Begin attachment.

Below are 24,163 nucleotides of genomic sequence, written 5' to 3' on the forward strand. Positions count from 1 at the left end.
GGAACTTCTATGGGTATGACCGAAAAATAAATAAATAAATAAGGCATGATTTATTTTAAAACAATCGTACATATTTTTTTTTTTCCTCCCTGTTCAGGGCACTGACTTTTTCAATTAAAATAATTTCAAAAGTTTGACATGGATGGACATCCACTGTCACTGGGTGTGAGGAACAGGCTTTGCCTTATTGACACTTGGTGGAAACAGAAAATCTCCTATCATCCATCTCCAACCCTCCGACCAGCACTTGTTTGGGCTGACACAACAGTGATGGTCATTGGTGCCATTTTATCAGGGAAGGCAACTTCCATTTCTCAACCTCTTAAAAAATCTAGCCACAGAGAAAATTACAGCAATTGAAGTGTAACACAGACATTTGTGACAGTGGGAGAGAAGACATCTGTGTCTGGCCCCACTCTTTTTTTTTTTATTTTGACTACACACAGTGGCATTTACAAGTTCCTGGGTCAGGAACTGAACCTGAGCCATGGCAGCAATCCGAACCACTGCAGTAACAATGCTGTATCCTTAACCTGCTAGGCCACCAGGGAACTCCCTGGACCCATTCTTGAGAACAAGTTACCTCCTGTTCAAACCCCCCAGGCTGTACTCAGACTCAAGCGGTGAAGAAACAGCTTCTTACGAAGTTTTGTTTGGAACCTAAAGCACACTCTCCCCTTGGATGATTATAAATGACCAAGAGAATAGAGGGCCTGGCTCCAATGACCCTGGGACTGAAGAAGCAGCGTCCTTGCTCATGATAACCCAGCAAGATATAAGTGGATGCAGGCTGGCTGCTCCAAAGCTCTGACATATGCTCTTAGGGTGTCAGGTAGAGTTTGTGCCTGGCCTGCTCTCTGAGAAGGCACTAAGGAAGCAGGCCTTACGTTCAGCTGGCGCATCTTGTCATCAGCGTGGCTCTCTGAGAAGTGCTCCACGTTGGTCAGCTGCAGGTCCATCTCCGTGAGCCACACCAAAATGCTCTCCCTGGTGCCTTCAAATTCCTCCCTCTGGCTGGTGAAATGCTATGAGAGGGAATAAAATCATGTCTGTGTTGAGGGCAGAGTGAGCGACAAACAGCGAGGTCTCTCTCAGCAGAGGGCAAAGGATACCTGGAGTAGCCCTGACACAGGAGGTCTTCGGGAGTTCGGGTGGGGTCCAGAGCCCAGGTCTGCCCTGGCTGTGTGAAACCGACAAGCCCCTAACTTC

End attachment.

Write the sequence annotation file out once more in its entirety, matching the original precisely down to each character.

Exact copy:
Below are 24,163 nucleotides of genomic sequence, written 5' to 3' on the forward strand. Positions count from 1 at the left end.
GGAACTTCTATGGGTATGACCGAAAAATAAATAAATAAATAAGGCATGATTTATTTTAAAACAATCGTACATATTTTTTTTTTTCCTCCCTGTTCAGGGCACTGACTTTTTCAATTAAAATAATTTCAAAAGTTTGACATGGATGGACATCCACTGTCACTGGGTGTGAGGAACAGGCTTTGCCTTATTGACACTTGGTGGAAACAGAAAATCTCCTATCATCCATCTCCAACCCTCCGACCAGCACTTGTTTGGGCTGACACAACAGTGATGGTCATTGGTGCCATTTTATCAGGGAAGGCAACTTCCATTTCTCAACCTCTTAAAAAATCTAGCCACAGAGAAAATTACAGCAATTGAAGTGTAACACAGACATTTGTGACAGTGGGAGAGAAGACATCTGTGTCTGGCCCCACTCTTTTTTTTTTTATTTTGACTACACACAGTGGCATTTACAAGTTCCTGGGTCAGGAACTGAACCTGAGCCATGGCAGCAATCCGAACCACTGCAGTAACAATGCTGTATCCTTAACCTGCTAGGCCACCAGGGAACTCCCTGGACCCATTCTTGAGAACAAGTTACCTCCTGTTCAAACCCCCCAGGCTGTACTCAGACTCAAGCGGTGAAGAAACAGCTTCTTACGAAGTTTTGTTTGGAACCTAAAGCACACTCTCCCCTTGGATGATTATAAATGACCAAGAGAATAGAGGGCCTGGCTCCAATGACCCTGGGACTGAAGAAGCAGCGTCCTTGCTCATGATAACCCAGCAAGATATAAGTGGATGCAGGCTGGCTGCTCCAAAGCTCTGACATATGCTCTTAGGGTGTCAGGTAGAGTTTGTGCCTGGCCTGCTCTCTGAGAAGGCACTAAGGAAGCAGGCCTTACGTTCAGCTGGCGCATCTTGTCATCAGCGTGGCTCTCTGAGAAGTGCTCCACGTTGGTCAGCTGCAGGTCCATCTCCGTGAGCCACACCAAAATGCTCTCCCTGGTGCCTTCAAATTCCTCCCTCTGGCTGGTGAAATGCTATGAGAGGGAATAAAATCATGTCTGTGTTGAGGGCAGAGTGAGCGACAAACAGCGAGGTCTCTCTCAGCAGAGGGCAAAGGATACCTGGAGTAGCCCTGACACAGGAGGTCTTCGGGAGTTCGGGTGGGGTCCAGAGCCCAGGTCTGCCCTGGCTGTGTGAAACCGACAAGCCCCTAACTTC